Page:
Rabbit had one more day to hike, so we decided to slack pack up from Belden and across to Bucks Summit, where the wives would pick us up and then go into Bucks Lake Resort for a zero day. Since every report we had for the trail south out of Belden was that it was steep (steepest on the PCT), brushy and full of poison oak, and was ‘only’ about 19 miles long; traveling with only a light pack seemed like a pretty good approach to both of us.
The wives dropped us off and we finished the road walk, crossed a pair of train tracks and began to climb. The trail started with a 4000 foot climb in 5 miles with 38 switchbacks. While not overly steep except for a couple of short stretches, it was pretty steadily up. While we did find a lot of poison oak along the way, the brush had been cropped back pretty well so it was not really much of an issue. While still fairly low on the climb, we saw switchbacks along the next ridge over and expected to traverse over there at any time, but never did. There are apparently a number of trails that make similar climbs in the area; we saw another one after we were at the top.
At around the 5000 foot level the trail came out of the forest and continued to climb through the manzanita and other shrubbery. The trail continued to climb to over 6000 foot but at a moderated rate and we enjoyed the views, even though a bit hazy. Up near the top we passed a sign pointing to a Canyon View Spring down below the trail, but since we still had plenty of water we went on; fortunately. About 100 years further down the trail was a spring flowing out of a pipe and across the trail. So glad I had not gone down to the earlier spring.
Once the trail makes it to the top, it stays pretty high and alternates between heavy forest, meadows and rocky outcroppings. There is some water in the area so there is no need to carry all that much once you get past the first 6 or 7 miles. The trail does drop about 1500 feet over the last 4 miles or so, but the trail is generally broad and easy to walk. All in all this was a much more pleasant stretch of trail than we had feared.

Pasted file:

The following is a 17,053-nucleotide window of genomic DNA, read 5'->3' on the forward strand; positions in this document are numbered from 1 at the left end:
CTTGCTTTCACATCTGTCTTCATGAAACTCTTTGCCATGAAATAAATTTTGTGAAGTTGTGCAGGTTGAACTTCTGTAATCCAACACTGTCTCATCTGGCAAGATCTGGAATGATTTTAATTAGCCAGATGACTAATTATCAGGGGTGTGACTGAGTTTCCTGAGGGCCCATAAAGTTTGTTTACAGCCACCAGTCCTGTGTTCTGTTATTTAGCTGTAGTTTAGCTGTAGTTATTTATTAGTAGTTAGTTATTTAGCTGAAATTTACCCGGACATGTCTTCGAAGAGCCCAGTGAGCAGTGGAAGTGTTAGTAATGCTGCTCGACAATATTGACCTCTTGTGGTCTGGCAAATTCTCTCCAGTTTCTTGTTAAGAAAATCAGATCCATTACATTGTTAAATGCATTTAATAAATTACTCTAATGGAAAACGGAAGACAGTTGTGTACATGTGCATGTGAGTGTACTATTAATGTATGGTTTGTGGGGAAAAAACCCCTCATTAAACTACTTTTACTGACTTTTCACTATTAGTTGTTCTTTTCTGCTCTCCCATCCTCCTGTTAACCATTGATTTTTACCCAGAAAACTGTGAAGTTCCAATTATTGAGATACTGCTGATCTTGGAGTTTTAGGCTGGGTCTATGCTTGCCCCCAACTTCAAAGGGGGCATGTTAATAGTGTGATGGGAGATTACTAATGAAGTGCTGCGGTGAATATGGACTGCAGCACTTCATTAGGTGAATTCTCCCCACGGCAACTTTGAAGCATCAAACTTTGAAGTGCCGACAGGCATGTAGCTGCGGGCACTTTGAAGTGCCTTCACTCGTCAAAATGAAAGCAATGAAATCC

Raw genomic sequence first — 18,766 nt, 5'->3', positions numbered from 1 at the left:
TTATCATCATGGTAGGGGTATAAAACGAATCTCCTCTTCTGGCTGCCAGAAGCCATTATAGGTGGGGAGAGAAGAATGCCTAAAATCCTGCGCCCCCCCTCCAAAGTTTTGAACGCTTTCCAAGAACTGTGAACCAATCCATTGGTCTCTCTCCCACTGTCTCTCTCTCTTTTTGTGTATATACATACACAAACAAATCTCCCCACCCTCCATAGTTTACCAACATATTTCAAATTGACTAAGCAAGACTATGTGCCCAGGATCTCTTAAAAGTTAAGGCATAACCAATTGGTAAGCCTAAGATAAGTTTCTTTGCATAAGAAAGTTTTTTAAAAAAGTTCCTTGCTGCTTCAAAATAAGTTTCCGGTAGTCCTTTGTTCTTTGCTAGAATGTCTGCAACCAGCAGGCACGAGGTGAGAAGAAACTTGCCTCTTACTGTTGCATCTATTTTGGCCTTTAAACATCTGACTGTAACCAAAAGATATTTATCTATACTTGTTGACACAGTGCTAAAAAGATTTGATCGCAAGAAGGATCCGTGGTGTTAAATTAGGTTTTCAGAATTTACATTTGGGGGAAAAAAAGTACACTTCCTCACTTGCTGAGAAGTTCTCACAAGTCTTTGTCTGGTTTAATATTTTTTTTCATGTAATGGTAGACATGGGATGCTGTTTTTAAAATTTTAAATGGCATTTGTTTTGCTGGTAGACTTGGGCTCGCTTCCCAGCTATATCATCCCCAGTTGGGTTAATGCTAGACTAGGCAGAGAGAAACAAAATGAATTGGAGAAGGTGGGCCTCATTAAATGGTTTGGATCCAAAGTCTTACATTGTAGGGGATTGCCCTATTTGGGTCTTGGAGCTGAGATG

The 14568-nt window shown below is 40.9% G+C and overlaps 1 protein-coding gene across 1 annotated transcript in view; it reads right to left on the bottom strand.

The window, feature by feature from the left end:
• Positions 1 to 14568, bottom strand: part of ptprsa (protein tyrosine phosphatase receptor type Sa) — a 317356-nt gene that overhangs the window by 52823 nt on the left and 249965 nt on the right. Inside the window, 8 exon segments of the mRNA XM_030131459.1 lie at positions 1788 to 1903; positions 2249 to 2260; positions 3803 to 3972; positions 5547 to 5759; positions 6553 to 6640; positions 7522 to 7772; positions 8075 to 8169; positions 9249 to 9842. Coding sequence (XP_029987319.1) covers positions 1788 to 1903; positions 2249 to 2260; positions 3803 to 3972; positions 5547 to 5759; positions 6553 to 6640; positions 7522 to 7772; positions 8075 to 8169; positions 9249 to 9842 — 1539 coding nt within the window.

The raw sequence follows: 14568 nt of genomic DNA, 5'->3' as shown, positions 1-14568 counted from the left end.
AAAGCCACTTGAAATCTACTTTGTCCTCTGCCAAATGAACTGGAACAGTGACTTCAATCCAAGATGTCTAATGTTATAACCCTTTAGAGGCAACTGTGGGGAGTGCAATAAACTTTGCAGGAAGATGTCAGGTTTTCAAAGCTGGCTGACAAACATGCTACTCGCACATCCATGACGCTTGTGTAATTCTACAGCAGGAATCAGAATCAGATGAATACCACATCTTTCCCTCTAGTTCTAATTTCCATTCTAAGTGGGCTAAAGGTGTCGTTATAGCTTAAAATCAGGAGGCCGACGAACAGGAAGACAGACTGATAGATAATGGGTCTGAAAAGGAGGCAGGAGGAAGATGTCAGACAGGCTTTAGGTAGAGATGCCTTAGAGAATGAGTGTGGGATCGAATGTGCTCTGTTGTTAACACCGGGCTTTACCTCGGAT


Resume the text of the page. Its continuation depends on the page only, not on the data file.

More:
After taking a day off to visit with the Rabbit’s as well as resupply, I headed back down the trail heading for Sierra City. The first day out was pretty mellow with a 10 mile fairly level jaunt through the trees followed by a 10 mile descent down to the Middle Fork of the Feather River. Mid way through the morning I started hearing gunshots that got louder the further south I went. It was pretty spooky and I debated with myself about turning back. Eventually the sounds seemed to be coming from just down in the valley below me. Finally I came out on a road and looked back to see a few jeeps with a trap launcher shooting traps out over the valley and the ‘hunters’ trying to shoot them down. It made me feel a whole lot better to know they were at least shooting away from the trail. One of the guys saw me standing there watching and rode his jeep back up the road to tell me what they were doing, and I suspect to see if I was going to cause trouble.
This was really a very easy section of trail and was rewarded by what was to be a unique experience with a river. I am used to rivers that are cold. I cannot recall ever being in a river that was a comfortable temperature. The Middle Fork, as the locals seemed to call it, had a number of deep pools where the bridge crossed it. I setup camp and wandered down to a pool further upstream for my evening bath and was surprised that I was able to comfortably sit in the river, and even swim across it without being cold. I could easily see staying there for a longer period of time if time wasn’t a factor.
The next day the trail climbed pretty steadily all day, especially in the morning, as it ascended from just below 3000 foot at the river to well over 6000 foot. While the trail was never steep, it was pretty steady all day and I was getting pretty worn out before it was over. This day did have the distinction of being my only full day on the trail without seeing a thru hiker, or long distance section hiker. I met a large group scattered over a couple of miles that were heading for the Middle Fork, but no long distance hikers. They had been dwindling down for a while but it is evident that I have passed through the main pack by now. Mid afternoon I popped out onto Highway 511 where the wife picked me up and we went down to a local campground to spend the night.